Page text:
September 18, 2011

The Autumn Spring


It's that time of year again, transition, both outdoors, and in the greenhouse. With out first cold blast of arctic air that arrived this weekend, the summer dormant bulbs, many from the high elevations of Turkey and Greece, as well as southern Africa, are all starting back into growth after getting their first "autumn rain" from the hose. I love this time of year, as the greenhouse begins to get active again, with a new flush of flowers and growth signifying the start of a new growing season somewhere on our planet.
Nerine sarniensis crosses are ready to rock and roll. These dainty members of the common amaryllis are rarely seen outside realm of collector gardeners, but for those in-the-know, they are precious and choice. This year they are emerging a little late for some reason, my guess is that the cool weather arrived a little late and suddenly it is cooler than normal.

Some Nerine are starting to send up flower buds, others, are still waiting. In a month, this bench will be a wash of pinks, reds and whites.

Brunsvigia is a rare South African bulb, and a challenge to get into bloom regardless of where one grows it, but in a container in New England, even more challenging. It looks as if I am going to have another lucky year as this B. bosmaniae sends out another flower stalk. More beautiful ( I think) than its larger cousin, B. katherenae,  this genus is very impressive in the wild - check out these images.

The container for both Brunsvigia are larger than one might think is needed. These bulbs have strong, deep root systems that never go dormant, since they are used to surviving in flood plains where rainfall is unpredictable or rare. The containers are very heavy, since the soil mixture is a special blend of sharp sand, garden loam and clay. No peat, perlite or organic material.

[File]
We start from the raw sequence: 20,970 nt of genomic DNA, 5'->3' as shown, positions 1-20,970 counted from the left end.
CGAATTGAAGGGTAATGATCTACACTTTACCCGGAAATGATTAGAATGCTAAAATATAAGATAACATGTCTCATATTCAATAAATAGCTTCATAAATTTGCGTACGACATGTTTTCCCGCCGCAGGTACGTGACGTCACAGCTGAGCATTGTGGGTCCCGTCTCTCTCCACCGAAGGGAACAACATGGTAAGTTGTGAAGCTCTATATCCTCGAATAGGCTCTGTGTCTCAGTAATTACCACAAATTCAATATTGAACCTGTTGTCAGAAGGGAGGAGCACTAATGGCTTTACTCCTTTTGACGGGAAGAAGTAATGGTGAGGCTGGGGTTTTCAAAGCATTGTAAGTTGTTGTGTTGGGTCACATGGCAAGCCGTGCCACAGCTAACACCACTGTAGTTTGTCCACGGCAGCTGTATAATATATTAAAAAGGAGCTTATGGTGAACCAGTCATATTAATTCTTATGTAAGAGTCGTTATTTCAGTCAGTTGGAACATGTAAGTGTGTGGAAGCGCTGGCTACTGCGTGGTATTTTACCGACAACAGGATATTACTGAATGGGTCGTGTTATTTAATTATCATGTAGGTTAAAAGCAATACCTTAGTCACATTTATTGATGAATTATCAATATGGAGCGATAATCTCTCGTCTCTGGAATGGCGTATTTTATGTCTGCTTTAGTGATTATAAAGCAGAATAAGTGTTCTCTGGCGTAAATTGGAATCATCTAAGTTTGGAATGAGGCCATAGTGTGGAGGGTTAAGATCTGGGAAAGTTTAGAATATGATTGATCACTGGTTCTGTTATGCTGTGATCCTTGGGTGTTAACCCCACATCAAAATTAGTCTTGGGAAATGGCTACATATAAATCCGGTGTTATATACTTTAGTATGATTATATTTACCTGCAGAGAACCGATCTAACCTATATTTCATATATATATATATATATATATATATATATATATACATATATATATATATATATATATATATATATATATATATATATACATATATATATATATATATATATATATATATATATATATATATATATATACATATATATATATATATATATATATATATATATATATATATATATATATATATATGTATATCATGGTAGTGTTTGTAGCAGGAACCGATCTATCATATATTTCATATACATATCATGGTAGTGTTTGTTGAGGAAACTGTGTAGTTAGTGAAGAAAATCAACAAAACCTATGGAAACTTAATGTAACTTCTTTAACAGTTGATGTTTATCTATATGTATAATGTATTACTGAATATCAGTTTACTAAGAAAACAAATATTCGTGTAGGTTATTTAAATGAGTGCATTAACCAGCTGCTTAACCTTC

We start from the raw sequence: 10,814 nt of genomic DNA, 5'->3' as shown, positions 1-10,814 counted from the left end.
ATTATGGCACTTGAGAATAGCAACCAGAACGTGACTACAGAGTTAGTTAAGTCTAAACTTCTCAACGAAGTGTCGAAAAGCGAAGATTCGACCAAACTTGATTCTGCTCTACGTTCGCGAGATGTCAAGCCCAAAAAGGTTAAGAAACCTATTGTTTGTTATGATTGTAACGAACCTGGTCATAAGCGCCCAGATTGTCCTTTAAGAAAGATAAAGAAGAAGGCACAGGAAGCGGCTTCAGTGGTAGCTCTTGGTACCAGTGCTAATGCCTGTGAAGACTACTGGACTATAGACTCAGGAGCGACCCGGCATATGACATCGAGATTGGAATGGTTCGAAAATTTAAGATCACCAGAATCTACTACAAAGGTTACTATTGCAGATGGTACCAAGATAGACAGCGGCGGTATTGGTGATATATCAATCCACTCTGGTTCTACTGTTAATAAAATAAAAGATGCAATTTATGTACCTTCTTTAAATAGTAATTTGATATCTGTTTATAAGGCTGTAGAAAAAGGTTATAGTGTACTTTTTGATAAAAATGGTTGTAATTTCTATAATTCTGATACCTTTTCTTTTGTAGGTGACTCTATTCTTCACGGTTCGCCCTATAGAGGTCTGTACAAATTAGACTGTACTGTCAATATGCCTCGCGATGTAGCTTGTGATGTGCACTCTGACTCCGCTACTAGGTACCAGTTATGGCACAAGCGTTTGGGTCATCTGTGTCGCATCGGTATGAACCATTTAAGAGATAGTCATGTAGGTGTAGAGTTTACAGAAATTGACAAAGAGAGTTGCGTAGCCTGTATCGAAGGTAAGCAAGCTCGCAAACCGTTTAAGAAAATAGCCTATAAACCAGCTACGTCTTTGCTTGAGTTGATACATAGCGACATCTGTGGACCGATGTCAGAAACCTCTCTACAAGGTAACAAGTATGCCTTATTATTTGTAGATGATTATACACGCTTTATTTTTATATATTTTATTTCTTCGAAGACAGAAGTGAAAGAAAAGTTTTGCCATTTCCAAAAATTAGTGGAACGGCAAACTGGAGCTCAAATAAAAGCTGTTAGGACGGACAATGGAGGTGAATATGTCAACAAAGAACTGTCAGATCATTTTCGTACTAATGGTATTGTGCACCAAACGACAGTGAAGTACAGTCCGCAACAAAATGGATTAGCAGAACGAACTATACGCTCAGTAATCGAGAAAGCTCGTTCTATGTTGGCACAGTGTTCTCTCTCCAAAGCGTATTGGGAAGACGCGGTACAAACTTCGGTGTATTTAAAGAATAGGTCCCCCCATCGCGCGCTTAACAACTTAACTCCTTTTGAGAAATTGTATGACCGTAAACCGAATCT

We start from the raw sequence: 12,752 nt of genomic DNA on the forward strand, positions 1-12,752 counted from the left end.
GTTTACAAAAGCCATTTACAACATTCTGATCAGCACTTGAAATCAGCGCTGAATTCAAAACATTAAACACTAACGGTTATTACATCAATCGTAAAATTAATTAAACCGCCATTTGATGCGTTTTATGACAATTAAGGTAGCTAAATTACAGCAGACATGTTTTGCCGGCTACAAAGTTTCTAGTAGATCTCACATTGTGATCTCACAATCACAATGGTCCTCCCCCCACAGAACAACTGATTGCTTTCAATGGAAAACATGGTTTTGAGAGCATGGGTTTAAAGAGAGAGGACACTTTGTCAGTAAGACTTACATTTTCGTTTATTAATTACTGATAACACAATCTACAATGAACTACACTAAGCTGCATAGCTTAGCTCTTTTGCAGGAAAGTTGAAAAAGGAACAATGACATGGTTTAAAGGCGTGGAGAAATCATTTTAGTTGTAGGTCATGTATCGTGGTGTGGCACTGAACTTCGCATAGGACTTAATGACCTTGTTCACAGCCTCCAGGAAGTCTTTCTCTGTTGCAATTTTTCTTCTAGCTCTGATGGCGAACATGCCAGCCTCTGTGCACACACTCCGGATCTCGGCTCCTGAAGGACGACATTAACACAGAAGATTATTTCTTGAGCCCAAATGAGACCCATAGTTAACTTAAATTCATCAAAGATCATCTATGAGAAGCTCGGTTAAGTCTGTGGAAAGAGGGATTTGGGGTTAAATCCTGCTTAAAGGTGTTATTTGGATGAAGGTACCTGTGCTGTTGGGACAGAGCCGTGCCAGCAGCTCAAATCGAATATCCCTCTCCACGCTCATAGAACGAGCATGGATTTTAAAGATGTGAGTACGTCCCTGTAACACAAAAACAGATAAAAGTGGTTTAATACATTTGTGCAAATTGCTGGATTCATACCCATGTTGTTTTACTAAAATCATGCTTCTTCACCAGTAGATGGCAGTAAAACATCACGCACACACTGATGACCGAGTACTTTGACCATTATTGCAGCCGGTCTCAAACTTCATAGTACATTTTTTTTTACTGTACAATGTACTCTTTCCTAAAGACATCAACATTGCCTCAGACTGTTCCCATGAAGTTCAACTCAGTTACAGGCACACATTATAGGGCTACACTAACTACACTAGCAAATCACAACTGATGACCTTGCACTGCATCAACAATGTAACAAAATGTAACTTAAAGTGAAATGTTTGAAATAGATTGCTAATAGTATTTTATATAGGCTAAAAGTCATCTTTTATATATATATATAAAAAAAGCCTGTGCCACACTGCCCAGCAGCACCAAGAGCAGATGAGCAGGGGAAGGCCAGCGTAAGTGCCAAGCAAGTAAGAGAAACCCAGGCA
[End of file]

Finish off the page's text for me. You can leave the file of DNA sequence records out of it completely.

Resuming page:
The inflorescence of this Brunsvigia species is much larger, but the flowers are smaller and I can't wait to see both blooming at the same time. I am keeping my fingers crossed that this B. josephinae may bloom for the first time this year, since I have had the bulb for 8 years, and it is very large, maybe 9 inches in diameter. A very nice specimen is currently blooming at the UBC Botanical Garden at Berkeley. I find it interesting how plants will bloom at exactly the same time around the planet.

Another Cyclamen, this one a tiny treasure from the mountains of Turkey, Cyclamen intaminatum alba - often the first to bloom in my collection. 

While looking at so many South African bulbs, there is this geophytic curiosity Avonia alstonii ssp. quinaria which is blooming in my cactus and succulent collection. I almost missed it. Not sure if the blossoms will open completely, I will most likely miss the event since I will be at work.


  1. How very cool. When spring bulbs are poke their heads up through the ground is my favorite time of year. And you get to enjoy that twice a year. Steve

  2. I love this blog and wish I had the time to check in more often. If only more people grew exotic bulbs indoors like you did! By the way, any idea where I can find that snazzy retro sans serif front you use, or at least a free/cheap replacement?


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